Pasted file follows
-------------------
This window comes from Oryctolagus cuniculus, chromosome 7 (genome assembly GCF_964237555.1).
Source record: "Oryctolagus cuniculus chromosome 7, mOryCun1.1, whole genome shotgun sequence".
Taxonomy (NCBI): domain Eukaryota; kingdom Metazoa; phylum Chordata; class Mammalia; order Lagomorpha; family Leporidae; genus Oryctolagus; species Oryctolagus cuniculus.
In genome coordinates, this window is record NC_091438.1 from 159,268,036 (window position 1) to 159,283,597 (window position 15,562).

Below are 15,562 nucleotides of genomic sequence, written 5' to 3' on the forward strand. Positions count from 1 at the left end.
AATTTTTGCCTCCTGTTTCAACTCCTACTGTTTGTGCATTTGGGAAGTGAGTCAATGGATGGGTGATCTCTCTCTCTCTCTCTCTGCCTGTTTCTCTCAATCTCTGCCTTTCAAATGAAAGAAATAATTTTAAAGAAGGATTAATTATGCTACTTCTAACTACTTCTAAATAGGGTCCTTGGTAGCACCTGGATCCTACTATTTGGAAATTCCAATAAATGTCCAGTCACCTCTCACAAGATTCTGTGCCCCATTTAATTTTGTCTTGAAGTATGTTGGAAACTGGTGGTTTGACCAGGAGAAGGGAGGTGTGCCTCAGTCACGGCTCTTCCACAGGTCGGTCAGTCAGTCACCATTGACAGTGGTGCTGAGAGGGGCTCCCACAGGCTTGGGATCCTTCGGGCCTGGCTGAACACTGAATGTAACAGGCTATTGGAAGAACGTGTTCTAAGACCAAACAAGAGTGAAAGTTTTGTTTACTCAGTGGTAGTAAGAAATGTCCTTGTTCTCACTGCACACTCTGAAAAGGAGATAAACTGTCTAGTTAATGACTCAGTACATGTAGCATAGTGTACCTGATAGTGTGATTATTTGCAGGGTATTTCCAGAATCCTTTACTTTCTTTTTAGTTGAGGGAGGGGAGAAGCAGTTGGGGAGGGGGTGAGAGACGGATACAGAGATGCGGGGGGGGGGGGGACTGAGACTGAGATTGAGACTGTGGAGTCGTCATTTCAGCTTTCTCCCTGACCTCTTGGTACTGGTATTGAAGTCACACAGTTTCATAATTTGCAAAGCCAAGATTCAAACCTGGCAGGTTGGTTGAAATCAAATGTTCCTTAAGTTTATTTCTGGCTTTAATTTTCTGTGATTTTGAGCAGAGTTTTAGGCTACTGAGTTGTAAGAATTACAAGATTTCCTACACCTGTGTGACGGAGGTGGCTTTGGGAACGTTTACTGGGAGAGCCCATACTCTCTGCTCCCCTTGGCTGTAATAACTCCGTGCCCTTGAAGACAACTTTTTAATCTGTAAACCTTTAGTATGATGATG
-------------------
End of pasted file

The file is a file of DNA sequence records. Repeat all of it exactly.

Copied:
This window comes from Oryctolagus cuniculus, chromosome 7 (genome assembly GCF_964237555.1).
Source record: "Oryctolagus cuniculus chromosome 7, mOryCun1.1, whole genome shotgun sequence".
Taxonomy (NCBI): domain Eukaryota; kingdom Metazoa; phylum Chordata; class Mammalia; order Lagomorpha; family Leporidae; genus Oryctolagus; species Oryctolagus cuniculus.
In genome coordinates, this window is record NC_091438.1 from 159,268,036 (window position 1) to 159,283,597 (window position 15,562).

Below are 15,562 nucleotides of genomic sequence, written 5' to 3' on the forward strand. Positions count from 1 at the left end.
AATTTTTGCCTCCTGTTTCAACTCCTACTGTTTGTGCATTTGGGAAGTGAGTCAATGGATGGGTGATCTCTCTCTCTCTCTCTCTGCCTGTTTCTCTCAATCTCTGCCTTTCAAATGAAAGAAATAATTTTAAAGAAGGATTAATTATGCTACTTCTAACTACTTCTAAATAGGGTCCTTGGTAGCACCTGGATCCTACTATTTGGAAATTCCAATAAATGTCCAGTCACCTCTCACAAGATTCTGTGCCCCATTTAATTTTGTCTTGAAGTATGTTGGAAACTGGTGGTTTGACCAGGAGAAGGGAGGTGTGCCTCAGTCACGGCTCTTCCACAGGTCGGTCAGTCAGTCACCATTGACAGTGGTGCTGAGAGGGGCTCCCACAGGCTTGGGATCCTTCGGGCCTGGCTGAACACTGAATGTAACAGGCTATTGGAAGAACGTGTTCTAAGACCAAACAAGAGTGAAAGTTTTGTTTACTCAGTGGTAGTAAGAAATGTCCTTGTTCTCACTGCACACTCTGAAAAGGAGATAAACTGTCTAGTTAATGACTCAGTACATGTAGCATAGTGTACCTGATAGTGTGATTATTTGCAGGGTATTTCCAGAATCCTTTACTTTCTTTTTAGTTGAGGGAGGGGAGAAGCAGTTGGGGAGGGGGTGAGAGACGGATACAGAGATGCGGGGGGGGGGGGGACTGAGACTGAGATTGAGACTGTGGAGTCGTCATTTCAGCTTTCTCCCTGACCTCTTGGTACTGGTATTGAAGTCACACAGTTTCATAATTTGCAAAGCCAAGATTCAAACCTGGCAGGTTGGTTGAAATCAAATGTTCCTTAAGTTTATTTCTGGCTTTAATTTTCTGTGATTTTGAGCAGAGTTTTAGGCTACTGAGTTGTAAGAATTACAAGATTTCCTACACCTGTGTGACGGAGGTGGCTTTGGGAACGTTTACTGGGAGAGCCCATACTCTCTGCTCCCCTTGGCTGTAATAACTCCGTGCCCTTGAAGACAACTTTTTAATCTGTAAACCTTTAGTATGATGATG